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N.Y. attorney general sues to dissolve NRA over 'unchecked power'

A sign promoting the National Rifle Association and CEO Wayne LaPierre is seen at the annual convention in Dallas, Texas, on May 5, 2018. File Photo by Sergio Flores/UPI
A sign promoting the National Rifle Association and CEO Wayne LaPierre is seen at the annual convention in Dallas, Texas, on May 5, 2018. File Photo by Sergio Flores/UPI | License Photo

Aug. 6 (UPI) -- New York Attorney General Letitia James filed a lawsuit Thursday seeking to dissolve the National Rifle Association, accusing it of illegally diverting millions from charity to benefit senior leadership, families and associates.

The lawsuit names NRA Executive Vice President Wayne LaPierre, former Chief Financial Officer Wilson "Woody" Phillips, former chief of staff Joshua Powell and General Counsel John Frazier, as well as the gun-rights organization as a whole.

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James said the NRA has operated as a New York non-profit since 1871, even though its headquarters is in Fairfax, Va.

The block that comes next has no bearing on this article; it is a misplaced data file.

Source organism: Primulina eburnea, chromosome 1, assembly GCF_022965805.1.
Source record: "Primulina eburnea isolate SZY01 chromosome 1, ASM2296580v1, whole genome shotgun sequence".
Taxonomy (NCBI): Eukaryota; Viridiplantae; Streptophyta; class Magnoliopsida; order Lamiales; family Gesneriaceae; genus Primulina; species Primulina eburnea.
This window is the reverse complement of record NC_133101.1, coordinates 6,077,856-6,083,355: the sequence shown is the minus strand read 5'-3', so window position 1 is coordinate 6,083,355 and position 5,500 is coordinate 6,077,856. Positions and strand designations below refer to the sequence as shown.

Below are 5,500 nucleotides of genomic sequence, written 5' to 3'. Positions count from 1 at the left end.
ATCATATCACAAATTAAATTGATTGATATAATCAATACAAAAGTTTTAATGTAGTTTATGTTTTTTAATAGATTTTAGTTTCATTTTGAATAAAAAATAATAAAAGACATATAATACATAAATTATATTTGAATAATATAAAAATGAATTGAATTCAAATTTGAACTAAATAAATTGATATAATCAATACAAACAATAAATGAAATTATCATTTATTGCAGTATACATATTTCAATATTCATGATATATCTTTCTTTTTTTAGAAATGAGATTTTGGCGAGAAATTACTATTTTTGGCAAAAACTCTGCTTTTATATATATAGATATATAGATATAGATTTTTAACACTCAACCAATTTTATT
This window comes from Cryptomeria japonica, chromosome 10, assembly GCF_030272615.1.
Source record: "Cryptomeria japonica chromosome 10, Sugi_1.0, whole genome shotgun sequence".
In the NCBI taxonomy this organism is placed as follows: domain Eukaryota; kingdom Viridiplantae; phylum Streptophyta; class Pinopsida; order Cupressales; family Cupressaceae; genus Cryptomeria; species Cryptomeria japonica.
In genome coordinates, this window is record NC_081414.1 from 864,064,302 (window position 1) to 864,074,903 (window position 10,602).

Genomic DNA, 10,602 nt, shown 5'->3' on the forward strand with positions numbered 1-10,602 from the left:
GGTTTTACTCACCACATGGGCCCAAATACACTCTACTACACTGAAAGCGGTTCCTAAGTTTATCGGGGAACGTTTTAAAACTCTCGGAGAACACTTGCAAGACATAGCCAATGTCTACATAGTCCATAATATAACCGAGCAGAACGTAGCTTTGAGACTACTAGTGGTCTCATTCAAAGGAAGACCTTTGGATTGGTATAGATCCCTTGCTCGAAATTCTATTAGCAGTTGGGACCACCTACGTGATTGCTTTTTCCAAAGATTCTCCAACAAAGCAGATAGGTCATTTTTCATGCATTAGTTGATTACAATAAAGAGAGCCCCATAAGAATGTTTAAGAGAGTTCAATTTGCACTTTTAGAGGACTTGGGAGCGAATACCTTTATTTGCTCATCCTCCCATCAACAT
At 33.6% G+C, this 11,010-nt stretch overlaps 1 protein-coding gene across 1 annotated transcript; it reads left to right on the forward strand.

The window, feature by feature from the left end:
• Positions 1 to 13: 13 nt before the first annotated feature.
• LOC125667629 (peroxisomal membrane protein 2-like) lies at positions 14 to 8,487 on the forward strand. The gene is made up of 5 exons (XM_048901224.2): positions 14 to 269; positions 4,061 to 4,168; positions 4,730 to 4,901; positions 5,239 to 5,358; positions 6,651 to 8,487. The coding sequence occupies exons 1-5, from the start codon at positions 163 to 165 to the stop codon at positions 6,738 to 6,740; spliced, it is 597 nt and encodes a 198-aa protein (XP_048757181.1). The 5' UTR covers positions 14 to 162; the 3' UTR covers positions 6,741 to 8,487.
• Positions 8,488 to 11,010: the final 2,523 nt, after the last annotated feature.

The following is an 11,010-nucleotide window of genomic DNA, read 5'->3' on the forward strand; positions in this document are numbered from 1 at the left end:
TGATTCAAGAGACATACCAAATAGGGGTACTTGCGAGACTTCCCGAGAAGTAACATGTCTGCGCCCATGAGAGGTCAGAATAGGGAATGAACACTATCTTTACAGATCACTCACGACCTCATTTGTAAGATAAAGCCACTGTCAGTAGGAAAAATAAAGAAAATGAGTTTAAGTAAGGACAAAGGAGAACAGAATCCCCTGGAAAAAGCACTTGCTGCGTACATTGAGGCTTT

"The NRA's influence has been so powerful that the organization went unchecked for decades while top executives funneled millions into their own pockets," James, a longtime Democrat and former New York City councilor, said in a statement. "The NRA is fraught with fraud and abuse, which is why, today, we seek to dissolve the NRA, because no organization is above the law."

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LaPierre, who is one of the major focal points of the suit, is accused of using charitable funds for personal gain -- including a post-employment contract valued at more than $17 million that was never approved by the NRA's board of directors.

James's office said the NRA fostered a culture of "self-dealing, mismanagement and negligent oversight" that was illegal, oppressive and fraudulent.

"They overrode and evaded internal controls to allow themselves, their families, favored board members, employees, and vendors to benefit through reimbursed expenses, related party transactions, excess compensation, side deals, and waste of charitable assets without regard to the NRA's best interests."

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The organization, which has endorsed President Donald Trump for re-election, did not immediately respond publicly to the suit. Texas Attorney General Ken Paxton, however, responded with an invitation for the NRA to move its operations to his state.

"The NRA has been instrumental in defending our Second Amendment rights and we would welcome them with open arms to relocate to Texas," Paxton tweeted.

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